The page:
S. 1554 (97th): Bail Reform Act of 1981

Introduced:
Jul 31, 1981 (97th Congress, 1981–1982)
Status:
Died (Reported by Committee)
See Instead:

H.R. 5208 (same title)
Referred to Committee — Dec 14, 1981

Sponsor
Strom Thurmond
Senator from South Carolina
Party
Republican
Related Bills
S. 215 (98th) was a re-introduction of this bill in a later Congress.

Passed Senate
Last Action: Feb 03, 1984

H.R. 5208 (identical)

Referred to Committee
Last Action: Dec 14, 1981

 
Status

This bill was introduced on December 8, 1981, in a previous session of Congress, but was not enacted.

Progress
Introduced Jul 31, 1981
Referred to Committee Jul 31, 1981
Reported by Committee Dec 08, 1981
 
Full Title

A bill to amend the Bail Reform Act of 1966 to permit consideration of danger to the community in setting pretrial release conditions to eliminate surety bond, to permit pretrial detention of certain offenders, and for other purposes.

Summary

No summaries available.

Cosponsors
8 cosponsors (4D, 4R) (show)
Committees

Senate Judiciary

The committee chair determines whether a bill will move past the committee stage.

 
Primary Source

THOMAS.gov (The Library of Congress)

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Notes

S. stands for Senate bill.

A bill must be passed by both the House and Senate in identical form and then be signed by the president to become law.

The bill’s title was written by its sponsor.

GovTrack’s Bill Summary

We don’t have a summary available yet.

Library of Congress Summary

The summary below was written by the Congressional Research Service, which is a nonpartisan division of the Library of Congress.


3/4/1982--Reported to Senate amended.
(Reported to Senate from the Committee on the Judiciary with amendment, S. Rept. 97-317) Bail Reform Act of 1981 - Repeals the Bail Reform Act of 1966 and sets forth new bail procedures.
Retains execution of a money bond as a condition for pretrial release.
Authorizes a judicial officer to consider the safety of any person or the community when making a pretrial release determination.
Establishes as a mandatory release condition that the person not commit a Federal, State, or local crime during release.
Expands the discretionary release conditions to include that the defendant:
(1) maintain employment or an educational program;
(2) avoid contact with an alleged victim or potential witness;
(3) report to a law enforcement or pretrial service agency;
(4) comply with a curfew;
(5) refrain from possessing a firearm or using alcohol or narcotic drugs;
(6) undergo medical treatment;
(7) agree to forfeit designated property, including money, upon failure to appear; and
(8) return to custody at specified hours.
Prohibits a judicial officer from imposing financial conditions that result in the pretrial detention of a person.
Authorizes a judicial officer to order the detention for up to ten days of a person who is presently on pretrial release for a felony under Federal, State, or local law or on probation or parole or release pending sentencing or appeal for any offense, upon a determination that such person may flee or pose a danger to any person or the community.
Requires that a detention hearing be held in any case involving:
(1) a crime of violence;
(2) any offense punishable by life imprisonment or death; or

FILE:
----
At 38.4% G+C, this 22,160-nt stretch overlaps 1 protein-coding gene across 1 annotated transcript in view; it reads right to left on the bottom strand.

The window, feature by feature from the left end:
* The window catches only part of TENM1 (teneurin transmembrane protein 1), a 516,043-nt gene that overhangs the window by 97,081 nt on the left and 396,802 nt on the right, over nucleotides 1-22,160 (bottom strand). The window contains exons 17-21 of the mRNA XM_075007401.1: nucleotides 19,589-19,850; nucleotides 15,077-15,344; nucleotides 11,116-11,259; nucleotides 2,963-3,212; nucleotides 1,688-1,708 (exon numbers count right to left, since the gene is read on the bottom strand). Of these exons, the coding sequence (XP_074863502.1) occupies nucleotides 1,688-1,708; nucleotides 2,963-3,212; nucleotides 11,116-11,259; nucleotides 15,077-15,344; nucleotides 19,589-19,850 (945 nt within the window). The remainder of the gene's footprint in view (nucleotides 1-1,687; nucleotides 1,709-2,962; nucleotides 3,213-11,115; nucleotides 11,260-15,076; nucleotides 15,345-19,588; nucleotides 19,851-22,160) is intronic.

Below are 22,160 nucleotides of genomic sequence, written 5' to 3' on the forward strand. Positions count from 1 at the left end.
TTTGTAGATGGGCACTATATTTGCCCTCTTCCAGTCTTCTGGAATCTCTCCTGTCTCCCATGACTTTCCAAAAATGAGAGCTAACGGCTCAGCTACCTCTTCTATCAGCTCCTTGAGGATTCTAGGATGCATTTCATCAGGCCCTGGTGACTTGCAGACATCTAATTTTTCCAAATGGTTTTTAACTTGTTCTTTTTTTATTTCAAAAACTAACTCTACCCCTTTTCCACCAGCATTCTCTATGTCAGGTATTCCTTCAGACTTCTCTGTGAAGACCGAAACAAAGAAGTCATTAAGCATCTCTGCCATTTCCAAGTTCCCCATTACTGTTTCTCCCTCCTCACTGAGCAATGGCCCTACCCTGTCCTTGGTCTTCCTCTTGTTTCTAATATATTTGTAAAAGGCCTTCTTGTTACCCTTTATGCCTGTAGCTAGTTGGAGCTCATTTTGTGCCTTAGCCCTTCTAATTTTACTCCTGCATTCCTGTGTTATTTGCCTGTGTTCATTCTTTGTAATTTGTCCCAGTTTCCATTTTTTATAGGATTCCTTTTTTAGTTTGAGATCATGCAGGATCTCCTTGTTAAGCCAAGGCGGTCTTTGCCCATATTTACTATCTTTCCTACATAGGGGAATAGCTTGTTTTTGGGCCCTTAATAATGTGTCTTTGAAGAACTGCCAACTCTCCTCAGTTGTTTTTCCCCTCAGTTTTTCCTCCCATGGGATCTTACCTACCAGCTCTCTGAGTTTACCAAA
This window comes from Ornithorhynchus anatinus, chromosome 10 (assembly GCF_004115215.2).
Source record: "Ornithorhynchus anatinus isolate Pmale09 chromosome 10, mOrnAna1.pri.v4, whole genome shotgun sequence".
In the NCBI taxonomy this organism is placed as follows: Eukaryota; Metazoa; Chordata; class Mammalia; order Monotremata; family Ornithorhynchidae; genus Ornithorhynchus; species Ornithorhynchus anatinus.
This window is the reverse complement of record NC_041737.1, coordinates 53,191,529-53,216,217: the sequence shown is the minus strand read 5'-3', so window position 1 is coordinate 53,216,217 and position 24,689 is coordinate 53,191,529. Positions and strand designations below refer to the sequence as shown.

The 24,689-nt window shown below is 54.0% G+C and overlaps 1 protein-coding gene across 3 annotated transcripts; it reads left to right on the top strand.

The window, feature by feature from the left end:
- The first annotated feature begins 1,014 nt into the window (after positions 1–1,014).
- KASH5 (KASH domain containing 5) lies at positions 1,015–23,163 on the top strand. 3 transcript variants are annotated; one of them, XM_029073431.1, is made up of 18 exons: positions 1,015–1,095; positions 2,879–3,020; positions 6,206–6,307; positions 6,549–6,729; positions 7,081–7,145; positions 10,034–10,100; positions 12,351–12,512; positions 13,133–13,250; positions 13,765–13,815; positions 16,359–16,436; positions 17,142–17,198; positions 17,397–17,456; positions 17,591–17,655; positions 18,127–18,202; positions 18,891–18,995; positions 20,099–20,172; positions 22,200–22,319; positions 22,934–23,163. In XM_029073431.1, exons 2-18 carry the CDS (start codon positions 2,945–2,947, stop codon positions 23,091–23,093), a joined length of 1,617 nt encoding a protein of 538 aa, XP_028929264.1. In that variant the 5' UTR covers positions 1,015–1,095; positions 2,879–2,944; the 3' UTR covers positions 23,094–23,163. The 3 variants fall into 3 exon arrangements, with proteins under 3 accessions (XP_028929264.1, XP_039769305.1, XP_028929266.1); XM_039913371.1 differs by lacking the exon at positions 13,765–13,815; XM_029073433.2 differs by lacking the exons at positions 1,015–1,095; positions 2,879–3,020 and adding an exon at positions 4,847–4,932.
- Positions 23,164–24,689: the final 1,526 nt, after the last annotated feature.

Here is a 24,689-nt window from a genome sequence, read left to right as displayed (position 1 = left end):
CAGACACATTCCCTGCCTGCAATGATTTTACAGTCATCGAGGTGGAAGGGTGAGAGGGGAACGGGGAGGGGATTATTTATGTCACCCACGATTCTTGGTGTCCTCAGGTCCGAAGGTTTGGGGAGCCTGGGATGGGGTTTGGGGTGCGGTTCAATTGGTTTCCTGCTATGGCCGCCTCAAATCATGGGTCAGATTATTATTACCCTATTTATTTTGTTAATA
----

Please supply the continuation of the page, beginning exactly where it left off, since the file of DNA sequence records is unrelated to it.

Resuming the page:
(3) a narcotics offense punishable by at least ten years' imprisonment.
Permits the Government or the court to move for a detention hearing in any other case involving:
(1) a serious risk of flight or obstruction of justice; or
(2) any felony committed after the person has been convicted of two or more offenses for which a hearing is mandated.
Authorizes a judicial officer after such a hearing to order the pretrial detention of a person upon finding that no condition will reasonably assure such person's appearance and the safety of any other person and the community.
Creates certain rebuttable presumptions with regard to absence of such conditions.
Enumerates additional factors to be considered by the judicial officer in making a release determination, including the defendant's past conduct, history of drug or alcohol abuse, criminal history, and the nature and seriousness of the danger to the community or any person.
Requires the detention of a person who has appealed his conviction unless the judicial officer finds by clear and convincing evidence that:
(1) such person is not likely to flee or pose a danger to another person or property; and
(2) the appeal raises a substantial question of law or fact.
Requires the detention of a person awaiting sentencing unless the officer finds by clear and convincing evidence that the person is not likely to flee or pose a danger to any other person or the community.
Authorizes a U.S. attorney to appeal a release order.
Makes a person guilty of an offense for failing to appear after having been released.
Provides increased penalties for persons charged with more serious offenses.
Makes it an affirmative defense to such crime that uncontrollable circumstances prevented the person from appearing.
Establishes mandatory additional penalties for commission of an offense while on pretrial release.
Subjects a person who has been conditionally released and violates a condition of release to revocation or release and prosecution for contempt of court.
Authorizes a surety to arrest a person charged with an offense who is released upon execution of an appearance bond with such surety.
Requires such person to be delivered promptly to a judicial officer for a revocation determination.
Grants new authority to law enforcement officers to arrest a person who violates pretrial release conditions.

House Republican Conference Summary

The summary below was written by the House Republican Conference, which is the caucus of Republicans in the House of Representatives.


No summary available.

House Democratic Caucus Summary

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